Breastfeeding StoriesMoms like youPainTongue Tie & Revision

Two Steps Forward, One Step Back: Ali’s Story

by Ali Lawrence

Before Aria was born, I thought I was ready to take on anything breastfeeding had to throw at us. I prepared myself to breastfeed as best as I could.  I had friends who had worked with Katie over the past year, and when one of them started forwarding me Katie’s emails I quickly subscribed to her blog feed myself and began reading everything I could.  Daren and I took Katie’s class at The Birth Center, and overall I felt like we could do this.

Aria was born at The Birth Center on September 11, 2014.  My labor progressed fairly quickly (even if it didn’t feel like it at the time!), until I hit the second stage.  Based on the experiences of all of the other women in my family, once our midwife said I was 10 centimeters I fully expected to meet my daughter in no time at all.  Aria, however, had plans of her own (our first glimpse of things to come?).  I’ll spare you the details, but it was a full six hours later before she finally joined us.  Despite the difficult labor, our breastfeeding journey began easily enough.  She lay on my chest immediately after birth, and with a little help from the midwife, began nursing within just a few minutes.  I was prepared to have some pain while we got used to breastfeeding, but to my surprise it didn’t hurt at all.  Aria was thrilled to be there.  She stayed latched on for two entire hours, with me finally unlatching her and switching her to the other side after the first hour.  Who knows how long she would have stayed on if left to her own devices!  I felt so good about the start to our breastfeeding journey, and so happy to finally meet our baby girl.

A few hours later, Daren and I headed home with Aria.  Over the next few days, breastfeeding suddenly became more and more painful, until it got to the point where I was absolutely dreading the next time she got hungry.  Toe-curling pain is not just a saying; every time she latched on, I was literally curling my toes and gritting my teeth, willing myself to leave her there and let her eat. I hit the point where my nipples were cracked and scabbed, and I couldn’t even stand the water of the shower hitting them.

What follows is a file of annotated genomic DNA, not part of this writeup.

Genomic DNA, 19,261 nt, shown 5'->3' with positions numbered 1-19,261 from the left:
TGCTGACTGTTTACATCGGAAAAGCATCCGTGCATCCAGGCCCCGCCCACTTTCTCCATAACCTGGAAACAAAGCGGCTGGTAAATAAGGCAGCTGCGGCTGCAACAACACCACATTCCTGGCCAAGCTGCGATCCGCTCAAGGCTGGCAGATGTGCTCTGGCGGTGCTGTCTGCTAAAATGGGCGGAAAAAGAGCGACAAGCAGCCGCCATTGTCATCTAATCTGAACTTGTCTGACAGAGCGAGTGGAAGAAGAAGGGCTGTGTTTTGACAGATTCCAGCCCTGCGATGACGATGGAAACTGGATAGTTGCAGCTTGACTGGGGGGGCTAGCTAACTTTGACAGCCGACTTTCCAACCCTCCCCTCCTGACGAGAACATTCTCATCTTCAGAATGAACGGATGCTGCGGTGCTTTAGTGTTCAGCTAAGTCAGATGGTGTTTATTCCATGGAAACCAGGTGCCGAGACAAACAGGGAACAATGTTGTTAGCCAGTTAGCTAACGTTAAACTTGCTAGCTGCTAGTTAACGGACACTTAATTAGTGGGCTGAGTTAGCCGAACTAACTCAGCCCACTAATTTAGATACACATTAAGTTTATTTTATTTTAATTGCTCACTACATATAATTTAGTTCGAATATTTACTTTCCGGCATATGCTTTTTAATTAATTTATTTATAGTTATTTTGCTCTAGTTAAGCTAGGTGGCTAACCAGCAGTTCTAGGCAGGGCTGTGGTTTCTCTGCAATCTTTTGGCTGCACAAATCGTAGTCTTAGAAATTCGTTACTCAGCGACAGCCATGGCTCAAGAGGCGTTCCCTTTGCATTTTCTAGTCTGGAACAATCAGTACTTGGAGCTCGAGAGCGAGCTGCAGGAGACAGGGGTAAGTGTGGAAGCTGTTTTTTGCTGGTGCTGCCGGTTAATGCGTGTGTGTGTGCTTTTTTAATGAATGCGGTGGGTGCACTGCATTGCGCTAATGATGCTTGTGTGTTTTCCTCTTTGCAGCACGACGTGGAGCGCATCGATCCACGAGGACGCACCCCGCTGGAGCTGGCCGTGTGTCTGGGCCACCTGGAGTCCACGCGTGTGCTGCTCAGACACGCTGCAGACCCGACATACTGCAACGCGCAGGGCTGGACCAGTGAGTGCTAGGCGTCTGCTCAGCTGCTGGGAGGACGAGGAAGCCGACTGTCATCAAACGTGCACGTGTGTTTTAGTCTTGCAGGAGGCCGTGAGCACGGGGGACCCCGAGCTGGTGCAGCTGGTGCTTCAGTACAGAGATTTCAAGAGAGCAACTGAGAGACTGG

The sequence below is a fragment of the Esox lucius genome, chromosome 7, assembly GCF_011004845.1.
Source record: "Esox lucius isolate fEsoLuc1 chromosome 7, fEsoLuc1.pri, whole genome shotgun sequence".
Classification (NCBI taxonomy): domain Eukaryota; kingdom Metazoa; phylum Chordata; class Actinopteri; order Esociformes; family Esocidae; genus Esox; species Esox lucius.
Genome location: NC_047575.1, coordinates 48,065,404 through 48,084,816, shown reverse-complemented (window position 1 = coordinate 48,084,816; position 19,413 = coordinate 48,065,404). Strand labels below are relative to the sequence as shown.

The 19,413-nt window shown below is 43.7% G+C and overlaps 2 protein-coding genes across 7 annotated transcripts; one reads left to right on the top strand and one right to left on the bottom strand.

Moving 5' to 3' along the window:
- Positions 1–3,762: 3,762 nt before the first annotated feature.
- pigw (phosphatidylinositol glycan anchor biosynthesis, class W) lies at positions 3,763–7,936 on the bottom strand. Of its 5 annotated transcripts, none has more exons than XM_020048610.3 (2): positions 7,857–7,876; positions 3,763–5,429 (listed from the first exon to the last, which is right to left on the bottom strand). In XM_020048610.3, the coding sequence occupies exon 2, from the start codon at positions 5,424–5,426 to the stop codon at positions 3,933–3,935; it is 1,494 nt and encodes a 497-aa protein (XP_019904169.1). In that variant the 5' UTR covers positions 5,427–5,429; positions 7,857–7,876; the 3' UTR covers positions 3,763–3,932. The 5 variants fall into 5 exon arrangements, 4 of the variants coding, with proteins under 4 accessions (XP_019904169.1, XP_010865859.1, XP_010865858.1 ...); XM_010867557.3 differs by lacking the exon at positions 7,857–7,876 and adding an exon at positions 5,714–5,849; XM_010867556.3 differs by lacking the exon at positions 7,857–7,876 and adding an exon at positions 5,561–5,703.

Since Aria was born on a Thursday, by the time I realized we needed an appointment with Katie I had to wait until Monday to call.  Unfortunately, Katie was booked up until the following Monday, so we limped along until then, and things gradually began to get better on their own.  In the meantime, Aria was eating like a champ.  We were packing in around 15 feedings a day, and she was slowly but surely getting over the jaundice that had developed when she was three days old.  By the time we went for our one-week visit at The Birth Center, Aria was already up five ounces over birth weight (about a pound over her lowest weight).  I was so happy—I felt so proud of us and of my body for getting her everything she needed.

By the time I got in to see Katie, I seemed to be healing up on my own.  While the first minute or so of each feeding session was still pretty rough, the pain eased up after that and I felt like we were doing pretty well.  Katie gave me a few pointers about Aria’s latch, encouraged me to come to breastfeeding support group, and sent us on our way.

When Aria was two weeks old, we started attending the Friday support groups every week.  Aria continued to gain tons of weight—to the point where I actually asked Katie one week if I was over-feeding her.  While I loved going to group and spending time with all the other moms, occasionally I would feel almost guilty for being there.  There were so many other moms who were struggling so significantly with things, and Aria and I were doing great.  Then, when Aria was about eight weeks old, things took a bit of a turn.  Our nursing sessions had always been fairly quick, but Aria was always content afterwards, and her weight gain was great, so I knew she was getting enough.  Around this time, that began to change.  She started pulling off and fussing fairly frequently while she was eating, and I could never really tell when she was done with a feeding.  At the same time, her weight gain began slipping.  The first time she only gained three ounces in a week, we didn’t think too much of it since she’d gained so well up to that point.  Then, the next week she only gained four ounces, and at one point she even lost an ounce or two.  While these weight gain issues were happening, her behavior at the breast also continued to deteriorate.  I knew she needed to nurse more to bring her weight back up, but I could never keep her on for longer than a few minutes at a time.